Arab Culture
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Starting in the late nineteenth century and moving on to the twentieth century, the Middle East has been mostly an Arabic country. Research shows that

Between 1800 and 1914, the Muslim population had a yearly average increase in the order of magnitude of roughly 6-7 per thousand. This can be compared to the very crude estimate of about 4 per thousand for the “less developed countries” of the world (in Asia, Africa, and Latin America) between 1800 and 1910. It is possible that part of the growth of the Muslim population was due to immigration. (The Smoking Gun, 2003)

The dominant patterns of the immigration and migration into the Middle East was brought on by
the great economic development of the coastal plainsЖlargely due to Jewish immigrationЖwas accompanied both in 1922-1931 and in 1931-1944 by a much stronger increase of the Muslim and Christian populations in this region than that registered in other regions. This was probably due to two reasons: stronger decrease in mortality of the non-Jewish population in the neighborhood of Jewish areas and internal migration toward the more developed zones. (The Smoking Gun, 2003)

The resulting effects are very detailed. There have been many separate movements from surrounding areas. Iraq is in war with the U.S right now; Iran is suspected to be involved in building nuclear weapons. Israel has been considered one of the most powerful militaries and was just recently involved with Lebanon in a fierce war.

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The Middle East right now is in bad shape as far as conflicts go; however, they are making millions and millions of dollars with their oil industry. Oil in the Middle East is basically keeping them going economically and it doesnt look to be downgrading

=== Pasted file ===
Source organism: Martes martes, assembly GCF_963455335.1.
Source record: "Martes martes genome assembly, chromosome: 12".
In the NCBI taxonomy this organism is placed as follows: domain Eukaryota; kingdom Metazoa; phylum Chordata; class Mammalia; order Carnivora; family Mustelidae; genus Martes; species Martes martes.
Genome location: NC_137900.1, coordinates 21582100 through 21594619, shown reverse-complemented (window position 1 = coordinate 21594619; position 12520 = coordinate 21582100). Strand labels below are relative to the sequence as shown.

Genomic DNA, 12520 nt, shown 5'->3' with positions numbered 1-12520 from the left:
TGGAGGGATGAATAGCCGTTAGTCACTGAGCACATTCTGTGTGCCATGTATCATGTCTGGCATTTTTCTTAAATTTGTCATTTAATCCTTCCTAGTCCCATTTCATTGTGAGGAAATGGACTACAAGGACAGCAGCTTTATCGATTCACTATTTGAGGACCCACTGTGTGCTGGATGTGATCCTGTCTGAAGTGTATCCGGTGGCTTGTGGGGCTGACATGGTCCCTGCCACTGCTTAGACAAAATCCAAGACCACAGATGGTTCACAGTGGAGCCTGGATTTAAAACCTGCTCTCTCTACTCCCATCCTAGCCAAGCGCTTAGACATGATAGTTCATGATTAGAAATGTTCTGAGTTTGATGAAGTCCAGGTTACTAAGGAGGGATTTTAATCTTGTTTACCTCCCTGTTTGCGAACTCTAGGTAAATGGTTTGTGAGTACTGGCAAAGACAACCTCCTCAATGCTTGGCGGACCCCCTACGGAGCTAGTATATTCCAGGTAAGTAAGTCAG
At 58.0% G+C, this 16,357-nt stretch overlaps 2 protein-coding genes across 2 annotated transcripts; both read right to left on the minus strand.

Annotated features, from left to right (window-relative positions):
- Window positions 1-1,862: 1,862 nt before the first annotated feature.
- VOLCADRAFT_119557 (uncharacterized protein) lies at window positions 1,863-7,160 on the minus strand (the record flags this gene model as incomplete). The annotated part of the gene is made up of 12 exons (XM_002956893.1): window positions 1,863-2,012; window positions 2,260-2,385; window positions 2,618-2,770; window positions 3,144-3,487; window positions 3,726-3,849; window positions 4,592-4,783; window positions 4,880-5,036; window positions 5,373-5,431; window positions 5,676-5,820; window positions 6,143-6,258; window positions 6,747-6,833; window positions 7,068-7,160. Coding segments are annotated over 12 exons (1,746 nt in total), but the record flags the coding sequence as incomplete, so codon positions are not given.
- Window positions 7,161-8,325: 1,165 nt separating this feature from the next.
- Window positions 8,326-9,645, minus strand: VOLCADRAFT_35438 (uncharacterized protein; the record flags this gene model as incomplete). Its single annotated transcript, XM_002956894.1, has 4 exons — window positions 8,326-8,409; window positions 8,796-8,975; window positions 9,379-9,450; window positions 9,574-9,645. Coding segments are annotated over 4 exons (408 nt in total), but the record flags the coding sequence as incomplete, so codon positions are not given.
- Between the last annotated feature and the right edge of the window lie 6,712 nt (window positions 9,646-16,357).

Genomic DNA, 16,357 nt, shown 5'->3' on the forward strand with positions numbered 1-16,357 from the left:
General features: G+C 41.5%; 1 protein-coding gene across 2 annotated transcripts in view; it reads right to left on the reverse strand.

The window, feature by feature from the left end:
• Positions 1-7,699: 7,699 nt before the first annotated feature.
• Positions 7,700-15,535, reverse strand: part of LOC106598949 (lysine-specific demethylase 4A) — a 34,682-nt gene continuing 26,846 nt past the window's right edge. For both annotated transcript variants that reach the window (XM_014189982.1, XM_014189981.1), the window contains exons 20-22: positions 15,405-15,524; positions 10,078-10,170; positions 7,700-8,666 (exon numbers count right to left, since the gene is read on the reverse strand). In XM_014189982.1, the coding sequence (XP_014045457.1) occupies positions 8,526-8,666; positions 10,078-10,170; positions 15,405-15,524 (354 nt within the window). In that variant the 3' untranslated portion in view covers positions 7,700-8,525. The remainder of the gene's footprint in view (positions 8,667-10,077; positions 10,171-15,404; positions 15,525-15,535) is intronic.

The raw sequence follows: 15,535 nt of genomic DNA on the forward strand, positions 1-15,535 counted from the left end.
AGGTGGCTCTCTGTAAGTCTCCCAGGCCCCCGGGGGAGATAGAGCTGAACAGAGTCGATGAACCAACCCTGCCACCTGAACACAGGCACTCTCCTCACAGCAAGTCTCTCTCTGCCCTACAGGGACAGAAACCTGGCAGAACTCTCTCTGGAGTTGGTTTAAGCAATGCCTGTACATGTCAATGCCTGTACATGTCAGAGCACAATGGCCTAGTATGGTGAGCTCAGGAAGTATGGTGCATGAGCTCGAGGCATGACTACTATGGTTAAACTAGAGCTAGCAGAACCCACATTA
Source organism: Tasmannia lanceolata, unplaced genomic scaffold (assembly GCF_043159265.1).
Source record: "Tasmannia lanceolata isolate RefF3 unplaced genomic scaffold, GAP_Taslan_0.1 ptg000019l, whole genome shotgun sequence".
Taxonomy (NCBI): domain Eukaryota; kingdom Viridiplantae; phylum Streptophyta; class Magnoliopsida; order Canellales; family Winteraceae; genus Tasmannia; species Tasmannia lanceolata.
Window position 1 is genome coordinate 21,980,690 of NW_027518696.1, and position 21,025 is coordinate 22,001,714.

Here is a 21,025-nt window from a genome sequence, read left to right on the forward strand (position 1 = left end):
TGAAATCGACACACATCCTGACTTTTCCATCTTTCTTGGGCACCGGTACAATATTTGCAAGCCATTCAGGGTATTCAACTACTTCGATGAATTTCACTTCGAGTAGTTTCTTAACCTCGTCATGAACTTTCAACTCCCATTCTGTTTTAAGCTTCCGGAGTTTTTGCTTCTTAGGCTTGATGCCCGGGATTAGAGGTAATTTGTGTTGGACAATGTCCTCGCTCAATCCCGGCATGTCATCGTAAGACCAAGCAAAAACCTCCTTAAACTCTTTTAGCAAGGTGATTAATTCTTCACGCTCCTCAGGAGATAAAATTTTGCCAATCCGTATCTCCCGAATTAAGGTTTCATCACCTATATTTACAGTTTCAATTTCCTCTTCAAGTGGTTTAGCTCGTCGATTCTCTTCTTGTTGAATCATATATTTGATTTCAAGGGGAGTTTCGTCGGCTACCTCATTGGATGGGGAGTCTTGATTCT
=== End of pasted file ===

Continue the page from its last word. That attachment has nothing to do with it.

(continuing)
any time soon. The U.S has been estimated of receiving almost seventy-five percent of their gross oil from the Middle East.
Education in the Middle East is definitely not as well off as it is in the U.S. Many have begun to immigrate to the U.S in hopes of their children receiving an education and furthering themselves in todays society. Research shows that

To claim that adult education is an under-studied area of education in the Middle East is no exaggeration. The available data and reports depict at best an incomplete picture. A 1994 survey of “research trends in adult education in Arab states” collected 7,545 studies on education, mostly in Arabic, English and French, of which only 130 items, that is, 1.7 percent, were about adult education. These studies were produced during the period 1900-1994 in twenty Arab countries. The dearth of research and teaching can be seen in the limited number of adult education departments in the universities. By the mid-1990s, there were only three departments within 45 faculties of education in 14 Arab states. (Adult Education in the Middle East 2000). For the most part adult education is non-

existent and really enables a working adult to better themselves in order to have a successful career. Franklin is a university that is basically geared towards the working adult and it is truly astonishing the difference in countries we live in. For instance, “In Jordan four-fifths of the population had “less than preparatory” (approximately junior

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high) education, and four-fifths of Jordanians abroad had higher education levels.” (Education in the Middle East 2005)
For many education isnt even an option and others are so behind in their progression, it would be very difficult to start from the beginning. “In too many parts of the Middle East, education is a luxury, unavailable to many or only offered to a select few. Too often, girls are prevented from attending school by custom, lack of resources, and oppression.” (Education in the Middle East 2005). In the Middle East girls or women are considered inferior to males and it was been that way for a very long time. “The result is that too many people in the region can neither read nor take advantage of the opportunities that come with education. According to the United Nations Education, Scientific and Cultural Organization, across the broader Middle East and North Africa, more than seventy-five million women and more than forty-five million men are illiterate.” (Education in the Middle East 2005). That statistic is so sad because if they would have just been able to go to school and learn, one can only imagine the amount of people who could have made a difference over in the Middle East.

Families in the Middle East are very centered around men.

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Middle East And Adult Education. (May 31, 2021). Retrieved from